THE GOCHISO GOURMET: Not really a nut


Satay pasta. photo by Ryan Tatsumoto

columnist-logo_ryantatsumoto_FINALI used to have those childhood sandwiches with that creamy spread from the favorite legume of most children, the Arachis genus, the humble peanut, many times a week. I think most of you are aware that the peanut isn’t a nut at all — actually, foods in the nut family like walnuts, almonds and pecans are technically drupes. But because peanuts grow underground and co-exist with nitrogen fixing bacteria in root nodules, they’re even less of a nut than drupes.

The Peanut Butter Sandwich
At the Tatsumoto household, it was only Skippy peanut butter. No Jif, Peter Pan or supermarket brands. And I consumed my fair share until college, when it became apparent that there were two types of peanut butters: those that were shelf stable and didn’t require any mixing or refrigeration and the natural types that required you to mix the oil back into the peanut butter and refrigeration after opening. Why is one product shelf stable? Because the natural peanut oil is removed and replaced with vegetable shortening. Before food processors refined their production of vegetable shortening, half of the fat produced was of the trans fat variety, the worst type of fat you can consume. Even with modern shortening production where the trans fat is almost eliminated, shelf stable peanut butter still contains about three grams of saturated fat per serving, and while saturated fat is better than trans fat, you still want to reduce your consumption of saturated fat. So since my early college days, I usually purchase almond butter in place of even natural peanut butter. However, be aware that recipes for baked goods that require peanut butter usually require shelf stable peanut butter, as the vegetable shortening in the peanut butter produces a different final texture than peanut oil. Why do manufacturers even remove the peanut oil? Peanut oil is a valuable commodity when stir frying as it has a higher smoke point and it also has a neutral flavor profile — just compare prices at your big box stores. Peanut oil costs two to three times more than canola or vegetable oil (when you deep fry a turkey) so the oil is the most valuable part of a peanut.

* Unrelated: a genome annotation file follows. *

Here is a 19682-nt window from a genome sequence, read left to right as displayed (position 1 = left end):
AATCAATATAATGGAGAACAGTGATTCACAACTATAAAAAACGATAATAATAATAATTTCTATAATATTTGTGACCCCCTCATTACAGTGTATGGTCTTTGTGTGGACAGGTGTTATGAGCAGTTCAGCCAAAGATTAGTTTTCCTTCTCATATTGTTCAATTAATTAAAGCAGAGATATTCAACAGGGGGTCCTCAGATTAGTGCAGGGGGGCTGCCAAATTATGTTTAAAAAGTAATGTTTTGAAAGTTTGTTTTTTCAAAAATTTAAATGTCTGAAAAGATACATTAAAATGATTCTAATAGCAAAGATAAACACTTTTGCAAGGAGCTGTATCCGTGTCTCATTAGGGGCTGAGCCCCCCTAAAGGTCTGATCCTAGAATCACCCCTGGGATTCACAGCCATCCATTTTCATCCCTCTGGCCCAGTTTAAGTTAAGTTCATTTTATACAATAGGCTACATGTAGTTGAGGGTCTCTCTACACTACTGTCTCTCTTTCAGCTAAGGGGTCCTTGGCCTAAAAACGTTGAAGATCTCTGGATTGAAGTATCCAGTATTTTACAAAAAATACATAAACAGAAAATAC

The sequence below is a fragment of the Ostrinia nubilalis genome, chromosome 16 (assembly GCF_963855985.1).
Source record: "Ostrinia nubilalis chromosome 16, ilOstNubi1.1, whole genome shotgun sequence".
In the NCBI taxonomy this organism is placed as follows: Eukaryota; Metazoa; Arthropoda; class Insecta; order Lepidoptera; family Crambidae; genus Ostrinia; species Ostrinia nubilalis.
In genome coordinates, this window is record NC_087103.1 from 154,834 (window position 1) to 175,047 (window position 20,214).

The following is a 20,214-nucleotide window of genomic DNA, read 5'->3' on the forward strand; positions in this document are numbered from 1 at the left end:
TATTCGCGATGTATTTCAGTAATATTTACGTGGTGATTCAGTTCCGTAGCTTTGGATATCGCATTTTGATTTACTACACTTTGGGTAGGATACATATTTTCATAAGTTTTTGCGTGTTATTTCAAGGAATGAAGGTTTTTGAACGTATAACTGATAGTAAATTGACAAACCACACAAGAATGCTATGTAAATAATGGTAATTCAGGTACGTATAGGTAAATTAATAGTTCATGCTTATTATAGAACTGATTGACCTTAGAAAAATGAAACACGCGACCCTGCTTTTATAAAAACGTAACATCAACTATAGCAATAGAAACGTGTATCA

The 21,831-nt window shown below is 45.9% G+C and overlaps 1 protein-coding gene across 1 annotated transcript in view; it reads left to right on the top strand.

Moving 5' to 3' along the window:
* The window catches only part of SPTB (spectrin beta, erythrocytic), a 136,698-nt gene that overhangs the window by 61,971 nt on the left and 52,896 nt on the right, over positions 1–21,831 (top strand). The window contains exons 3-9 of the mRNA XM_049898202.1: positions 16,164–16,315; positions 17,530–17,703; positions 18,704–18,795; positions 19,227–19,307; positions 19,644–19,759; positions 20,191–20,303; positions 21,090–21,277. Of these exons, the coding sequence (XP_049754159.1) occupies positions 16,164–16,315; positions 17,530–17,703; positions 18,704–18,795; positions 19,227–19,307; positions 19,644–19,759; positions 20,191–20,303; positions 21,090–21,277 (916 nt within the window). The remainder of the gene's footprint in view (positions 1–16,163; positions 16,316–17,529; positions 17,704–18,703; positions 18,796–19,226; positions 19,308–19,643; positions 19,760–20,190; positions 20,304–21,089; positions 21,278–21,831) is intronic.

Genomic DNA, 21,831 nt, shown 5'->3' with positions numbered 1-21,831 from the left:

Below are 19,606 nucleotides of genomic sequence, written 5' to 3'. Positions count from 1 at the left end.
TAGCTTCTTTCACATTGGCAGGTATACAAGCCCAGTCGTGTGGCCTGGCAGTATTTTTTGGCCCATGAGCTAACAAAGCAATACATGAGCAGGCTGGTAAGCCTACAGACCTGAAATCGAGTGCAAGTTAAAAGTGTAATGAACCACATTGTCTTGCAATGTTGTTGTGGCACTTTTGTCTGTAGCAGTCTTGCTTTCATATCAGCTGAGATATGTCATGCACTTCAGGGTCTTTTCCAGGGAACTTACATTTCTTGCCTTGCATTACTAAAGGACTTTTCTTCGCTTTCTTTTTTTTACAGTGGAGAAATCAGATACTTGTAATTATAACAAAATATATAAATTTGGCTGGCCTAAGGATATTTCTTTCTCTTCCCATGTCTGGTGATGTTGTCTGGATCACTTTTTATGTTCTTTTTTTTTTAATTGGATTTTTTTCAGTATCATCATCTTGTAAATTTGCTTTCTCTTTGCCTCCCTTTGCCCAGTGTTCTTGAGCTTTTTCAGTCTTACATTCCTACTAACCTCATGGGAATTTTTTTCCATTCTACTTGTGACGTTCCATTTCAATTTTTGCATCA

Whole Peanuts
Despite reducing my peanut butter consumption since childhood, I still enjoy peanuts, albeit in their original form. No, not roasted either, but in the classic Hawai‘i snack form, boiled. And no, these aren’t those mushier, boiled goobers found in the South. Hawai‘i’s version is a little firmer — al dente, if you will, and spiced with star anise and a touch of ginger. When the old Honolulu Stadium, also known as the Termite Palace, was the 50th’s main sports arena, you would always find boiled peanut vendors hawking their bags of warm boiled peanuts kept warm in a converted trash can. A Hawaii Islanders (where Hall of Famer Tony Gwynn got his AAA start) baseball game was never complete without a bag of boiled peanuts.